Book Review: Fast Times in PalestinePosted: April 23, 2013
Writing about Palestine is hard. To talk about it at all, one has to issue a litany of disclaimers and clarifications before broaching the subject. The discussion finally begins after the audience is already exhausted from listening to all the reasons why support for Palestine doesn’t automatically equal dislike for Israel or disrespect for Jewish history.
Pamela Olson’s story in Fast Times in Palestine: A Love Affair with a Homeless Homeland (Seal Press, March 2013) seeks an honest, human way around polite prerequisites. She does so through her own transformative journey while living, and later working, in Palestine. The beauty of Olson’s story is that it doesn’t begin with politics. She arrives in Israel at the bequest of an Israeli friend she met while backpacking in Sinai. Olson shows up as a tourist during her transitional, post-college void.
Olson, who comes from Oklahoma, was like most Americans: she knew nothing about the conflict and had no real information about Islam and Arabs (or the fact that many Palestinians are Christian). After a day harvesting olives with Palestinians near Jayyous, she witnessed the travesty of confiscated land, aggressive Israeli soldiers, and The Wall – an in-progress physical barrier between Palestine and Israel.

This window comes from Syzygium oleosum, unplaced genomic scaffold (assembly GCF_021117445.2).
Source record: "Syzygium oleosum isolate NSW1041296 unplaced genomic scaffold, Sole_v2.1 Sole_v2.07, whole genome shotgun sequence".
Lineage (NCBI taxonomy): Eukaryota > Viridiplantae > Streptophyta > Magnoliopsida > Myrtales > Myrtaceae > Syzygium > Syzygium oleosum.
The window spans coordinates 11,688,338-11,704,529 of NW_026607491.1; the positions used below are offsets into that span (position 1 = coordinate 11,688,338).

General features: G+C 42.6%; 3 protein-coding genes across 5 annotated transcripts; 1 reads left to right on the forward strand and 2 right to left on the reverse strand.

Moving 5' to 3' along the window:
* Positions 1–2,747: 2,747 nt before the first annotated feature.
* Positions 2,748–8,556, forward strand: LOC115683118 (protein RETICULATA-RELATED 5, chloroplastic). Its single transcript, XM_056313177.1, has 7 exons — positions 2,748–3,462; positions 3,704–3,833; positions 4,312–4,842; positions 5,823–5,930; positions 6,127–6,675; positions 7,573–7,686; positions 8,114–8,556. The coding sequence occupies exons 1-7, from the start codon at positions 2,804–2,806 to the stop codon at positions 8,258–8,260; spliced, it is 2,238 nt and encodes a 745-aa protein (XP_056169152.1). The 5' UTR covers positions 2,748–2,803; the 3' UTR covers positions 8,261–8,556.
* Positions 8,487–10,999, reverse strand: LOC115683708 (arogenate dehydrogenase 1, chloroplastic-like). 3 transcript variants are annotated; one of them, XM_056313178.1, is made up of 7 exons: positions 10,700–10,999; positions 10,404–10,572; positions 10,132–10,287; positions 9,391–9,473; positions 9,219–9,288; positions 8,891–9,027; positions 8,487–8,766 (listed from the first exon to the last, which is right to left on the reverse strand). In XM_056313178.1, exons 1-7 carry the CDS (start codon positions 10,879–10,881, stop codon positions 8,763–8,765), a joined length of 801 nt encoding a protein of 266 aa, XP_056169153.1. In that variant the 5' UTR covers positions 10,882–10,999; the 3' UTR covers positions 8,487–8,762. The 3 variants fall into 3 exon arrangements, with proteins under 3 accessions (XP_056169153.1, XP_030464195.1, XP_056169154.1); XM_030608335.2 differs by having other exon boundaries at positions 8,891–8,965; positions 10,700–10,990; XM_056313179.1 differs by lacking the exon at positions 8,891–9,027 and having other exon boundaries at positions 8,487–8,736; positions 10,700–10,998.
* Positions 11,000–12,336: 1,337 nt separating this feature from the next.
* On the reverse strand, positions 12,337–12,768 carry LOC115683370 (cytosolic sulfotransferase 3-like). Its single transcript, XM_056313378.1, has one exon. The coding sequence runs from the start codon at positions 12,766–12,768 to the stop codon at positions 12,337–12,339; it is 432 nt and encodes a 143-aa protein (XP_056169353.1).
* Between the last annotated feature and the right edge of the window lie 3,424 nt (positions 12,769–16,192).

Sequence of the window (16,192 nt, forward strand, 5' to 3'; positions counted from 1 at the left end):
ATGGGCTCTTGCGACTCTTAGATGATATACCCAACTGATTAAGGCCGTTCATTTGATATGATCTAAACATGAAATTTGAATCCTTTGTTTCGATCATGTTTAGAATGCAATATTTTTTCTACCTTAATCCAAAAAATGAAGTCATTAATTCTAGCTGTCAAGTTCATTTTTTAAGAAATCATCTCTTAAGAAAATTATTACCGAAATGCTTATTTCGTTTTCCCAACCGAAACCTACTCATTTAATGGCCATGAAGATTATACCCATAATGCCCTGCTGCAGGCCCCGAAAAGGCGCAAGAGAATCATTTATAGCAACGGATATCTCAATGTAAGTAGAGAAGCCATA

“Suddenly, the conflict in this part of the world was no longer a blank horror,” she writes. “It was merely an extremely difficult series of challenges whose basic units were human beings.” Her own personal story is the focus, but her story is comprised of Palestinian and Israeli threads that give human face to both perspectives.
The rest of the book breaks down the stories of these basic human units. Olson’s memoir is a testament to the complex, consistently unreported nature of Palestinian life. She introduces us to compelling characters trying to maintain normalcy, educational opportunities, and family together where every aspect of daily life is determined by the Occupation.
Olson powerfully outlines common realities for Palestinians, and even foreign aid workers, living in the Occupied Territories. There are roadblocks every few kilometers, Israeli rocket barrages, as well as confiscated lands and identities. Olson also takes time to be a young impressionable woman, and reveals a tender crush on a Palestinian man while detailing the challenges balancing infatuation across religious and cultural differences. Of course, checkpoints, roadblocks and curfews would make courtship difficult for anyone, in general.
She traveled between two worlds of Israeli and Palestinians realities, and is able to narrate the stark contrast between the two. Olson experienced the human side of daily Palestinian life. She also witnessed internal Palestinian political dynamics. She was a writer for the Palestine Monitor and worked as the foreign press coordinator for Dr. Mustafa Barghouthi’s 2005 presidential campaign. Her experience provides insider perspectives as she highlights the precarious, competitive nature of internal Palestinian politics, from backbiting among candidates to speculations about Arafat’s death. Olson makes it apparent that between politics, Israeli occupation, and the lack of international awareness, there is no easy way to be Palestinian.